It might only feel like Christmas was yesterday, but Valentine’s Day is quickly approaching. Opinions can differ when it comes to the proclaimed day of love…some people think it’s pointless, whilst others see it as an opportunity to do something special with their partner.

A recent survey from Moneyboat has revealed that on average, Brits expect their partner to spend around £107 on them for Valentine’s Day.  The survey looked at the expectations from partners when it comes to big events throughout the year, such as birthdays, Christmas, anniversaries, and Valentine’s Day.

The results showed that on average, men expect more to be spent on them than women (£88 vs. £55), whilst when it comes to age – it’s younger partners between the age of 18 to 24 who want the most to be spent on them, with an average expectation of £129.

Single people would expect more than those currently in relationships

Based on current relationship status, those who are married but separated would expect the most, with £91. This was followed by those who are married or in a domestic partnership, with an average expectation of £79.

Relationship StatusHow much they expect to be spent for Valentines Day, on average (£)
Married but separated from partner91.34
Married / Domestic partnership79.43
Never married, currently single79.27
Relationship with a partner but not married or living with them71.22
Living with a partner but not married to them61.75
Divorced, currently single38.07
Widowed, currently single16.72

London partners expect the most to be spent on them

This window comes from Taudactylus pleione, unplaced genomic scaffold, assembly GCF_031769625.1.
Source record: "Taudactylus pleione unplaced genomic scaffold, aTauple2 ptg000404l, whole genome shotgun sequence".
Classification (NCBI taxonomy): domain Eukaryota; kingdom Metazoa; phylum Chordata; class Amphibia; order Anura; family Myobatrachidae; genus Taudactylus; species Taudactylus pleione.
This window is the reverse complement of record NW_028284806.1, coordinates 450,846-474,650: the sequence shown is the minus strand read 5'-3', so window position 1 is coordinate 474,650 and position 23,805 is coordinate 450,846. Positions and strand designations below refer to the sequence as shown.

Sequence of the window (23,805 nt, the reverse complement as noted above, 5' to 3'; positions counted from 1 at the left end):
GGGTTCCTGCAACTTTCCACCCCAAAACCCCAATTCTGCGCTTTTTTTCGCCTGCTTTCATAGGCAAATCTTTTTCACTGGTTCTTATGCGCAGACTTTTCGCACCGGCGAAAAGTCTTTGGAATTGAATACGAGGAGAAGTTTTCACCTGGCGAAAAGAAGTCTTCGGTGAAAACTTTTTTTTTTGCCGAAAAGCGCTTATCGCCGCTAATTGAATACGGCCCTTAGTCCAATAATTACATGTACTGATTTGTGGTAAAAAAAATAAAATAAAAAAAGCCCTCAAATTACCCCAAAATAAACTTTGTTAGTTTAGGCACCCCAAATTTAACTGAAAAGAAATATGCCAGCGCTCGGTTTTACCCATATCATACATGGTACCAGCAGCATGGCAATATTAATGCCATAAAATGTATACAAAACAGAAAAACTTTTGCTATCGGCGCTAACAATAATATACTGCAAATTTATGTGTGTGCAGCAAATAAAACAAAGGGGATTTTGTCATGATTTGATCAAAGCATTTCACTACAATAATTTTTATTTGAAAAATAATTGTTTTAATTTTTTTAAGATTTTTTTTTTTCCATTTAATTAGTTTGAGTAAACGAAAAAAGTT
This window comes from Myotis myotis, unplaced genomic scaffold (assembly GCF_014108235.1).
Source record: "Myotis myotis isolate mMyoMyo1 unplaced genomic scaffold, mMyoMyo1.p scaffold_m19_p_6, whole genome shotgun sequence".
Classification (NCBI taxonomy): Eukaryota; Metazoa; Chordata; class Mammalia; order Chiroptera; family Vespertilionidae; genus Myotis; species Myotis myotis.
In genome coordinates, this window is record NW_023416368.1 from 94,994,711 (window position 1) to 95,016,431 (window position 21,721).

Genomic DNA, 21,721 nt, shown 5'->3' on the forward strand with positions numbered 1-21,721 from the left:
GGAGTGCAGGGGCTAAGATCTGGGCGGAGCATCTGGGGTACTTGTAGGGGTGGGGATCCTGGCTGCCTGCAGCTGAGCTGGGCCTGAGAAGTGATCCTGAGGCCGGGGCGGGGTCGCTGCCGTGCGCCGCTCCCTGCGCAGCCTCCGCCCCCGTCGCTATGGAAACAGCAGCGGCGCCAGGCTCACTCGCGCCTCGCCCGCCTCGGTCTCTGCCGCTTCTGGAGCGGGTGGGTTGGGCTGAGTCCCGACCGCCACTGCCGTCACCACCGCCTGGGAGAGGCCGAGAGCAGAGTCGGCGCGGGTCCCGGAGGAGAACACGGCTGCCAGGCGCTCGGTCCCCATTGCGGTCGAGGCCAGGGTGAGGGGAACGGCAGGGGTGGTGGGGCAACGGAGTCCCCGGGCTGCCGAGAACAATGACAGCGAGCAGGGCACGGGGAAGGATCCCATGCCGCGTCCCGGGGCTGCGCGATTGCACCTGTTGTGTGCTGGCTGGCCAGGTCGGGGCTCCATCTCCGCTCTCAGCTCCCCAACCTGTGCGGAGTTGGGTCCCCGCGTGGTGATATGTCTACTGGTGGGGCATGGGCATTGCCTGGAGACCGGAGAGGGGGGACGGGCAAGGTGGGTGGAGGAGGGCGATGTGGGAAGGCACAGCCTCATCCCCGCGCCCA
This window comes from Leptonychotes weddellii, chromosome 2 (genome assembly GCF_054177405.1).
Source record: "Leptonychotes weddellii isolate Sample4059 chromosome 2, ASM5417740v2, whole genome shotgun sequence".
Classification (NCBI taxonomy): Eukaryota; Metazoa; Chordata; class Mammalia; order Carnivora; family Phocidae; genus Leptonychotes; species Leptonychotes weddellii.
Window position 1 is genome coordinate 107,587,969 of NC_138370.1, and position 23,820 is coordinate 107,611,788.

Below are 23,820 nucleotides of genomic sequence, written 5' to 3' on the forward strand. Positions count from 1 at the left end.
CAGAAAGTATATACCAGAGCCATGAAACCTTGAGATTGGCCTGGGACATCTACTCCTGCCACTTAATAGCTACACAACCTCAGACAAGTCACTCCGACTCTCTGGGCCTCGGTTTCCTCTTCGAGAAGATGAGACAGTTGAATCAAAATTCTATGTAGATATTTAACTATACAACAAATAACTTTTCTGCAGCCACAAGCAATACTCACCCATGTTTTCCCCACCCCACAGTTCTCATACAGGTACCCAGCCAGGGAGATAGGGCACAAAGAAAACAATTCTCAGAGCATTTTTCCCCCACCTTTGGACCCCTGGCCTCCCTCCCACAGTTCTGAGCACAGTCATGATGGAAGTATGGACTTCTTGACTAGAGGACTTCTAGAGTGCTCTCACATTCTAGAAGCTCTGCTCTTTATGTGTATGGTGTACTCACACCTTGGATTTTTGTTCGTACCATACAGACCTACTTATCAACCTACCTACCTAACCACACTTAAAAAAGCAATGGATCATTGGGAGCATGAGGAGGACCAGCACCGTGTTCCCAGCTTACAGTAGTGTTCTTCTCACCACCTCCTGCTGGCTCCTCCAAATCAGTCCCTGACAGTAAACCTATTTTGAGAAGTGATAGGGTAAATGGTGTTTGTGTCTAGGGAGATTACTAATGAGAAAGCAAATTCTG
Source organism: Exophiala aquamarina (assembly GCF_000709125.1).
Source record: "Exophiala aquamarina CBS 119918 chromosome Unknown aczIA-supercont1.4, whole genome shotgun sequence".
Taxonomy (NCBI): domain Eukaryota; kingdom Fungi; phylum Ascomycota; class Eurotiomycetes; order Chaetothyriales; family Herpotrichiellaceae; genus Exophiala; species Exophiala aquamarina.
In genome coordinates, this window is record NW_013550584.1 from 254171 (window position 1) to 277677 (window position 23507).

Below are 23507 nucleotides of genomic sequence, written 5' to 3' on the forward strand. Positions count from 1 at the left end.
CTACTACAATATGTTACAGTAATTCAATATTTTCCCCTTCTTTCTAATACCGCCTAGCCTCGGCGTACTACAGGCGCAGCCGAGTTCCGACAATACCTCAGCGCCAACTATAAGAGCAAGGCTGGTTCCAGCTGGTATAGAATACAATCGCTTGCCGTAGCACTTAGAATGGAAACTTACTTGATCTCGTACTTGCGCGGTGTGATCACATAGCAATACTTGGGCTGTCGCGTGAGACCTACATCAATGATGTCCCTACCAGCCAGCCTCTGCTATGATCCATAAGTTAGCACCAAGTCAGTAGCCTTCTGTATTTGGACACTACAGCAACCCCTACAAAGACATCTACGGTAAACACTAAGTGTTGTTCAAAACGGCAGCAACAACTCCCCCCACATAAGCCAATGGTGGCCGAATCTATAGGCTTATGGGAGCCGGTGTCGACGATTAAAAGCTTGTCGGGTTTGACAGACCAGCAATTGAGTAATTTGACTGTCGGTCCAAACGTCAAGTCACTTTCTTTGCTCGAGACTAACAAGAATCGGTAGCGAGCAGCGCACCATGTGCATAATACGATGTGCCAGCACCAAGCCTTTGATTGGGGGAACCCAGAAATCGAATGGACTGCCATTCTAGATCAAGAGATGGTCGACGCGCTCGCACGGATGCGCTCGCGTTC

It’s London partners who are expecting the most to be spent on them this February 14th, with an average expectation on £165. This was followed by Sheffield and Birmingham with around £89.

how much to spend on Valentine's day

Exeter expects the least to be spent on them, with an average of £16 – followed by Edinburgh with £23 and Cardiff with £24. 

Victoria Rusnac on if you should buy your situationship a present this Valentine’s Day

The survey revealed that those who were single, or wouldn’t consider themselves to be in a relationship would expect the most to be spent on them this Valentine’s, however if you’re single but dating, or even would consider yourself to be in a ‘situationship’ what’s the etiquette?

how much to spend on Valentine's day

Moneyboat has spoken to intimacy coach Victoria Rusnac who has advised; “You want to be romantic, but don’t want to create a false sense of commitment, or ‘overdo it’? We all have been there. The best way is to give a small shared experience that will allow you to have fun together and create memories, without the ‘grand gesture’ of a tangible Valentine’s gift.”

If you’re in a new relationship and this is your first Valentine’s together, you might be  wondering if you should keep it low-key or make it special, Victora advises that it’s important to first understand how they feel about the day itself and says; “Relationships require investment (not monetary necessarily!) and thoughtfulness. I would start by asking your partner what their attitude to Valentine’s Day is, as lots of people believe that everyday should be romantic. If they are into celebrating it, why not opting for a memorable experience that will act to bring you closer, rather than a physical gift. These don’t have to be expensive but may be something that will excite or be meaningful for the other person.”

You can find the full report here:

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